Remarks by President John J. DeGioia
President's Scholarship Dinner: Introducint the 1789 Scholarship Imperative
September 25, 2009
Thank you Jim Langley for that introduction.
I’m truly pleased that so many leaders from the Georgetown family have joined us. They include:
M. William (Bill) Benedetto (C’62), Chair of the Board of Regents and
All of the members of the Board of Regents;
Paul Besozzi (F'69, L'72), President of the Alumni Association, as well as
All the members of the Board of Governors;
Finally, I’d like to thank George Williams (B’99), chair of the African American Advisory Board (AAAB), and
All of the members of the AAAB here tonight.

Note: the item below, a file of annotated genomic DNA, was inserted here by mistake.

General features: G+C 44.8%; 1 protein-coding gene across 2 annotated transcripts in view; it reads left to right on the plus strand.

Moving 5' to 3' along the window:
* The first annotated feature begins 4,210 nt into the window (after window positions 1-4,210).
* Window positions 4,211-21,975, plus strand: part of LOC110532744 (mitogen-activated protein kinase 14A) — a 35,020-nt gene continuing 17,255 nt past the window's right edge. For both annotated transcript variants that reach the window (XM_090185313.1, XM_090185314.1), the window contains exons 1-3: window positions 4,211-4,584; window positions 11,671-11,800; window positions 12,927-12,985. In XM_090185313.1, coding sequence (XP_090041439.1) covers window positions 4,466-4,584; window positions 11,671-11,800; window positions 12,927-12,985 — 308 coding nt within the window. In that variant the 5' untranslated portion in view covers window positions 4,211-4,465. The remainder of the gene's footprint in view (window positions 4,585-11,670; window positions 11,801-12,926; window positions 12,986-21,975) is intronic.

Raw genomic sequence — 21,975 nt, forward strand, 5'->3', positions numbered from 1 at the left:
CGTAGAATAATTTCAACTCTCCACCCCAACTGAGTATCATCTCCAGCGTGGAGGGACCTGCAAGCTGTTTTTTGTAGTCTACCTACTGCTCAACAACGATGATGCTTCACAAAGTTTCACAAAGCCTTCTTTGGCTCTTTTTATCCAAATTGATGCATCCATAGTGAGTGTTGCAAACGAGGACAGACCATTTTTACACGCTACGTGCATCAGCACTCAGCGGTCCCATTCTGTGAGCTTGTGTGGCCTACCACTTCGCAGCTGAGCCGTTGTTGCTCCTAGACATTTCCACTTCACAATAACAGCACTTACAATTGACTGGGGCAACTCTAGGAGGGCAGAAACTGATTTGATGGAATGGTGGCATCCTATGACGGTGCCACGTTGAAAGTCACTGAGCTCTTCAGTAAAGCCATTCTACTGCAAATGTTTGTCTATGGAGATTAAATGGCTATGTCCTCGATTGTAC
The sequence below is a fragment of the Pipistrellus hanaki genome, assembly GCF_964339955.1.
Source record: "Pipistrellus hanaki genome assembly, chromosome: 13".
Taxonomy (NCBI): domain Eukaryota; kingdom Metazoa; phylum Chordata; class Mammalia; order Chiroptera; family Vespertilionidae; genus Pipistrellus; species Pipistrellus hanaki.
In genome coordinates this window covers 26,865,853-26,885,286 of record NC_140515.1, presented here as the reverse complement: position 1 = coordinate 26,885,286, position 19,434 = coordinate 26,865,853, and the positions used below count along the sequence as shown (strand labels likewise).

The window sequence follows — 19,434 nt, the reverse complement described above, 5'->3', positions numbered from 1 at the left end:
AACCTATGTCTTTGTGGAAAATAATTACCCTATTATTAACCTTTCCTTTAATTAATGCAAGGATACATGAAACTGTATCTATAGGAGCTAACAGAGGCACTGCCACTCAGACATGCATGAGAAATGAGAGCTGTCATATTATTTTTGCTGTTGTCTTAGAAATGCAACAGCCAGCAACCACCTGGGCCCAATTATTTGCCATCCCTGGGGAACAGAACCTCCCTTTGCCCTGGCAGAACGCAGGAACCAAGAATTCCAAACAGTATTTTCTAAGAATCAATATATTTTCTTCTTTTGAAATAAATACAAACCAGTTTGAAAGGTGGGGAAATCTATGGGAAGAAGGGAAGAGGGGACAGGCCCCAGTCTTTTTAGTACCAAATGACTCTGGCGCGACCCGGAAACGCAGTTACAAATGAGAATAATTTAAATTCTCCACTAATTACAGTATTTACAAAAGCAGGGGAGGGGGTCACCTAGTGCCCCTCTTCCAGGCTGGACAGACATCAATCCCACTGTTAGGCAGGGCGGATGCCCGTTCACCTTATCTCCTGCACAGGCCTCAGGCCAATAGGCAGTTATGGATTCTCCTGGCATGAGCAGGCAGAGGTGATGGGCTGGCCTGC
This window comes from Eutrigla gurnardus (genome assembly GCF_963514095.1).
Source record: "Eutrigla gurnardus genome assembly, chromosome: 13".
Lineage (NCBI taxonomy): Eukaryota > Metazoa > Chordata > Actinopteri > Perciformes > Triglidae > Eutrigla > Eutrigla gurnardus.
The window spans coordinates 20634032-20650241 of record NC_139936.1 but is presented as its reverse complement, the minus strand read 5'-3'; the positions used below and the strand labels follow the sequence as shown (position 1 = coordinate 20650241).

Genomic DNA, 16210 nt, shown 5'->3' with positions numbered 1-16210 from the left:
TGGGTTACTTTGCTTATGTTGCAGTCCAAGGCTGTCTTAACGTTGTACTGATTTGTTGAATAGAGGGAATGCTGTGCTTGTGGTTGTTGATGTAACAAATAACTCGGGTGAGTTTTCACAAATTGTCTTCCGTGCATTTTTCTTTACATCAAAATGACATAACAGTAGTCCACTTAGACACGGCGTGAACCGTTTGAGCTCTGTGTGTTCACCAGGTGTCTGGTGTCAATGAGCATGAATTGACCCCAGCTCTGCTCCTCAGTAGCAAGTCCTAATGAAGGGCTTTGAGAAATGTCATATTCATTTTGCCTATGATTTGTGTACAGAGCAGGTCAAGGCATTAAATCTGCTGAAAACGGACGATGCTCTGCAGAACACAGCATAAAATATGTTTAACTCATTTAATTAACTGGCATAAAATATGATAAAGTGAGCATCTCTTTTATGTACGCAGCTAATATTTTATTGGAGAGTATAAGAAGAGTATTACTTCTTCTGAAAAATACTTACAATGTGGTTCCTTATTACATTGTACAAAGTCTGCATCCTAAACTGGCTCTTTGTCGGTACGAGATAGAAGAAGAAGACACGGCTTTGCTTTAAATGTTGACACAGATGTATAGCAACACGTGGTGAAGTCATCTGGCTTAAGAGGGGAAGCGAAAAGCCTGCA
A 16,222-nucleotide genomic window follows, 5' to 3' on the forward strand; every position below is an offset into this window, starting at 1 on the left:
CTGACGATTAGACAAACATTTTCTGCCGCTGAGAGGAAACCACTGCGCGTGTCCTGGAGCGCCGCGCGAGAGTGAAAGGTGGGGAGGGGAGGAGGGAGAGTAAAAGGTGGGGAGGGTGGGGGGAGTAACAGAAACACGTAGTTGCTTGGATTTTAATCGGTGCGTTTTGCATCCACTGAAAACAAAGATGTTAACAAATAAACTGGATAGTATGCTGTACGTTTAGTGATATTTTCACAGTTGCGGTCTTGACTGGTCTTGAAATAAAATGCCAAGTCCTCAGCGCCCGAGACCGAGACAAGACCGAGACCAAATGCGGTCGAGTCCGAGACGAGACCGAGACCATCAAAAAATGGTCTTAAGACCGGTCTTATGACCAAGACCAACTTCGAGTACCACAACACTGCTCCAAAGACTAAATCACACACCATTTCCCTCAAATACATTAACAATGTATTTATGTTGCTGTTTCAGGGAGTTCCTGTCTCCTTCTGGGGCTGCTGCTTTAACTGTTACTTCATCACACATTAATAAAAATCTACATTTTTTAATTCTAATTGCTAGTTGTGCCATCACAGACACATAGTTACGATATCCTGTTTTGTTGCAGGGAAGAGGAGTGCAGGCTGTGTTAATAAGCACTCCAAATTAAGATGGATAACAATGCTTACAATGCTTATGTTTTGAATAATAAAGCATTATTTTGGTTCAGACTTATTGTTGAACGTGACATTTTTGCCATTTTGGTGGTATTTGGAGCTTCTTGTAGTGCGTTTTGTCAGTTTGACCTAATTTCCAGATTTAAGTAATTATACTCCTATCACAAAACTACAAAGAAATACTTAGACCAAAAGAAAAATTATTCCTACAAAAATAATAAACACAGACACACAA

Two Georgetown traditions bring us together tonight: Fall Leadership Weekend and Homecoming.
Fall Leadership Weekend brings members of our Boards of Regents and Governors to campus to engage with us in the ongoing work of developing our University.
Homecoming brings us together with the leadership of our African American alumni community, to pay tribute to an exemplar of service and leadership by presenting the Samuel A. Halsey Award; and to celebrate the strides made by the African American Advisory Board to make the Georgetown experience available to the broadest range of young people.
As a Catholic and Jesuit University, Georgetown draws crucial strength from the diversity of our community.
In that spirit, I would like to invite George Williams to join me at the podium to honor this year’s awardee.
I am pleased to introduce this year’s winner of the Samuel A. Halsey Award, Colonel Doris Browne. A native of Biloxi Mississippi, Dr. Browne earned her M.D. from the Georgetown Medical Center.